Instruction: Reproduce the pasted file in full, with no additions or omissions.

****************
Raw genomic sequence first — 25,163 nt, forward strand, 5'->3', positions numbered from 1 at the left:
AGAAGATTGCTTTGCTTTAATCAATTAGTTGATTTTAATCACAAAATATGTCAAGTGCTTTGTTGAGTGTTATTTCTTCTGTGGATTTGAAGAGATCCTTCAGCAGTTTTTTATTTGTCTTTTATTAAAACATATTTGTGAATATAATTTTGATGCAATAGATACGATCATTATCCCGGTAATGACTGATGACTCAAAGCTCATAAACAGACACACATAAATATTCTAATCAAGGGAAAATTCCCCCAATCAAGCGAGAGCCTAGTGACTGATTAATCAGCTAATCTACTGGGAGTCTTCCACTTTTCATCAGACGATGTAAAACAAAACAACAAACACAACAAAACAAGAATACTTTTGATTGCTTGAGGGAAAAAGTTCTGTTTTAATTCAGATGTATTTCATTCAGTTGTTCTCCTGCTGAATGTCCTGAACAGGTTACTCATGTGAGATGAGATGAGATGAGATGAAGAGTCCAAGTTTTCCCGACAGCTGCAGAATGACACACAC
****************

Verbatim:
Raw genomic sequence first — 25,163 nt, forward strand, 5'->3', positions numbered from 1 at the left:
AGAAGATTGCTTTGCTTTAATCAATTAGTTGATTTTAATCACAAAATATGTCAAGTGCTTTGTTGAGTGTTATTTCTTCTGTGGATTTGAAGAGATCCTTCAGCAGTTTTTTATTTGTCTTTTATTAAAACATATTTGTGAATATAATTTTGATGCAATAGATACGATCATTATCCCGGTAATGACTGATGACTCAAAGCTCATAAACAGACACACATAAATATTCTAATCAAGGGAAAATTCCCCCAATCAAGCGAGAGCCTAGTGACTGATTAATCAGCTAATCTACTGGGAGTCTTCCACTTTTCATCAGACGATGTAAAACAAAACAACAAACACAACAAAACAAGAATACTTTTGATTGCTTGAGGGAAAAAGTTCTGTTTTAATTCAGATGTATTTCATTCAGTTGTTCTCCTGCTGAATGTCCTGAACAGGTTACTCATGTGAGATGAGATGAGATGAGATGAAGAGTCCAAGTTTTCCCGACAGCTGCAGAATGACACACAC